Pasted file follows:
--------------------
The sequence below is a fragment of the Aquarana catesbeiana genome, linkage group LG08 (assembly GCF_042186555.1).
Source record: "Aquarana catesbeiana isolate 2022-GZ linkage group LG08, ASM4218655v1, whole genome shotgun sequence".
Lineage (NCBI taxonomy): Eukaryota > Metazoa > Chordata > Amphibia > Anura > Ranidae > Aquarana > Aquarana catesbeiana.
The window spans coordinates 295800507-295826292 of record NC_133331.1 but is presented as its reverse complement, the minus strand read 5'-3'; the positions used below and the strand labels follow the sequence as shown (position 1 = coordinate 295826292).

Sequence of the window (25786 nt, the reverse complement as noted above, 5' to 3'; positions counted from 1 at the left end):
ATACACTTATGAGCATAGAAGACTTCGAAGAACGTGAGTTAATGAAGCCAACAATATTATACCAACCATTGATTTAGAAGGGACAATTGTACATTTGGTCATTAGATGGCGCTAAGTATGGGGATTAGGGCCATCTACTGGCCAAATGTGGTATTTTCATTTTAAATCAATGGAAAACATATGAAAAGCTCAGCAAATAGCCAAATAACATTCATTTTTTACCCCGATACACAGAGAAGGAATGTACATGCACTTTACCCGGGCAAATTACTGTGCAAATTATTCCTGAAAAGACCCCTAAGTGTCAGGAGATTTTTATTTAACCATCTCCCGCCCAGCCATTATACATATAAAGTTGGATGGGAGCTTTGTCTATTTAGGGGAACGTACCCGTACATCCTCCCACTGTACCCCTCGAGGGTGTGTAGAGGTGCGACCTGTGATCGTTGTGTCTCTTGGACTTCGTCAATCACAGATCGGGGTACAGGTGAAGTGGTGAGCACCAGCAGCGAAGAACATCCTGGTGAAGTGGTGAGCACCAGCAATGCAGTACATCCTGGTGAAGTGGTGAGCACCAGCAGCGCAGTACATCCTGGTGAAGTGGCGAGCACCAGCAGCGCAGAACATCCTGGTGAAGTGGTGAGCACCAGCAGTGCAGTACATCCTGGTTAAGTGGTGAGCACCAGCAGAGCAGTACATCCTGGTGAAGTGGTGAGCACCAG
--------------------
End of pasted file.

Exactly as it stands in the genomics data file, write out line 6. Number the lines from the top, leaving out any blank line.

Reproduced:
ATACACTTATGAGCATAGAAGACTTCGAAGAACGTGAGTTAATGAAGCCAACAATATTATACCAACCATTGATTTAGAAGGGACAATTGTACATTTGGTCATTAGATGGCGCTAAGTATGGGGATTAGGGCCATCTACTGGCCAAATGTGGTATTTTCATTTTAAATCAATGGAAAACATATGAAAAGCTCAGCAAATAGCCAAATAACATTCATTTTTTACCCCGATACACAGAGAAGGAATGTACATGCACTTTACCCGGGCAAATTACTGTGCAAATTATTCCTGAAAAGACCCCTAAGTGTCAGGAGATTTTTATTTAACCATCTCCCGCCCAGCCATTATACATATAAAGTTGGATGGGAGCTTTGTCTATTTAGGGGAACGTACCCGTACATCCTCCCACTGTACCCCTCGAGGGTGTGTAGAGGTGCGACCTGTGATCGTTGTGTCTCTTGGACTTCGTCAATCACAGATCGGGGTACAGGTGAAGTGGTGAGCACCAGCAGCGAAGAACATCCTGGTGAAGTGGTGAGCACCAGCAATGCAGTACATCCTGGTGAAGTGGTGAGCACCAGCAGCGCAGTACATCCTGGTGAAGTGGCGAGCACCAGCAGCGCAGAACATCCTGGTGAAGTGGTGAGCACCAGCAGTGCAGTACATCCTGGTTAAGTGGTGAGCACCAGCAGAGCAGTACATCCTGGTGAAGTGGTGAGCACCAG